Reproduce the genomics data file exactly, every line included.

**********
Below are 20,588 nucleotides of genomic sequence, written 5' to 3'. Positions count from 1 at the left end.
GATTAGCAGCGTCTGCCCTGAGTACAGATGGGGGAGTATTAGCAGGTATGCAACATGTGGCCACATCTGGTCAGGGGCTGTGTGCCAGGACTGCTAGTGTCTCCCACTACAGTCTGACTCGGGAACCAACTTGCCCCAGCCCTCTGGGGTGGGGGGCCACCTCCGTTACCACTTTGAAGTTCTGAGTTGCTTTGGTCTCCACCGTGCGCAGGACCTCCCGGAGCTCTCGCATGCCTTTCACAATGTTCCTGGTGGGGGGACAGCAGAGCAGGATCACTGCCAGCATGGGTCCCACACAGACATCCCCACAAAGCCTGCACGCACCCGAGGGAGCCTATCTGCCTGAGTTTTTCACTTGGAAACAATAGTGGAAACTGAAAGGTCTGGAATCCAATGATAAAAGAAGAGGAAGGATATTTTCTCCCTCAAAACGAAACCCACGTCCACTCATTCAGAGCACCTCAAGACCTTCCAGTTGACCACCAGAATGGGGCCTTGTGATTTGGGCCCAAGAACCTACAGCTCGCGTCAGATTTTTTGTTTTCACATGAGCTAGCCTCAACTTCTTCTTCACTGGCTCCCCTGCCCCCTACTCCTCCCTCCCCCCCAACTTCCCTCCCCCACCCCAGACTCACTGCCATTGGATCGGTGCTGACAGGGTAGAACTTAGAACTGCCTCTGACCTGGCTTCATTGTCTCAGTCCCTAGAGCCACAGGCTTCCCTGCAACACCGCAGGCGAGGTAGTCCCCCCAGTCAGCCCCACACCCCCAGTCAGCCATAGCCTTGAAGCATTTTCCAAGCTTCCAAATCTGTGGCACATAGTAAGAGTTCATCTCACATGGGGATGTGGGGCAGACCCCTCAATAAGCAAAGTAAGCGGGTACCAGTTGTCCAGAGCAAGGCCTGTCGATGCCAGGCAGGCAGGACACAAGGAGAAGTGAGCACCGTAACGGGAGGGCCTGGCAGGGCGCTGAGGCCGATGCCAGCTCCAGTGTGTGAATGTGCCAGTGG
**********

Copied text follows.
Below are 20,588 nucleotides of genomic sequence, written 5' to 3'. Positions count from 1 at the left end.
GATTAGCAGCGTCTGCCCTGAGTACAGATGGGGGAGTATTAGCAGGTATGCAACATGTGGCCACATCTGGTCAGGGGCTGTGTGCCAGGACTGCTAGTGTCTCCCACTACAGTCTGACTCGGGAACCAACTTGCCCCAGCCCTCTGGGGTGGGGGGCCACCTCCGTTACCACTTTGAAGTTCTGAGTTGCTTTGGTCTCCACCGTGCGCAGGACCTCCCGGAGCTCTCGCATGCCTTTCACAATGTTCCTGGTGGGGGGACAGCAGAGCAGGATCACTGCCAGCATGGGTCCCACACAGACATCCCCACAAAGCCTGCACGCACCCGAGGGAGCCTATCTGCCTGAGTTTTTCACTTGGAAACAATAGTGGAAACTGAAAGGTCTGGAATCCAATGATAAAAGAAGAGGAAGGATATTTTCTCCCTCAAAACGAAACCCACGTCCACTCATTCAGAGCACCTCAAGACCTTCCAGTTGACCACCAGAATGGGGCCTTGTGATTTGGGCCCAAGAACCTACAGCTCGCGTCAGATTTTTTGTTTTCACATGAGCTAGCCTCAACTTCTTCTTCACTGGCTCCCCTGCCCCCTACTCCTCCCTCCCCCCCAACTTCCCTCCCCCACCCCAGACTCACTGCCATTGGATCGGTGCTGACAGGGTAGAACTTAGAACTGCCTCTGACCTGGCTTCATTGTCTCAGTCCCTAGAGCCACAGGCTTCCCTGCAACACCGCAGGCGAGGTAGTCCCCCCAGTCAGCCCCACACCCCCAGTCAGCCATAGCCTTGAAGCATTTTCCAAGCTTCCAAATCTGTGGCACATAGTAAGAGTTCATCTCACATGGGGATGTGGGGCAGACCCCTCAATAAGCAAAGTAAGCGGGTACCAGTTGTCCAGAGCAAGGCCTGTCGATGCCAGGCAGGCAGGACACAAGGAGAAGTGAGCACCGTAACGGGAGGGCCTGGCAGGGCGCTGAGGCCGATGCCAGCTCCAGTGTGTGAATGTGCCAGTGG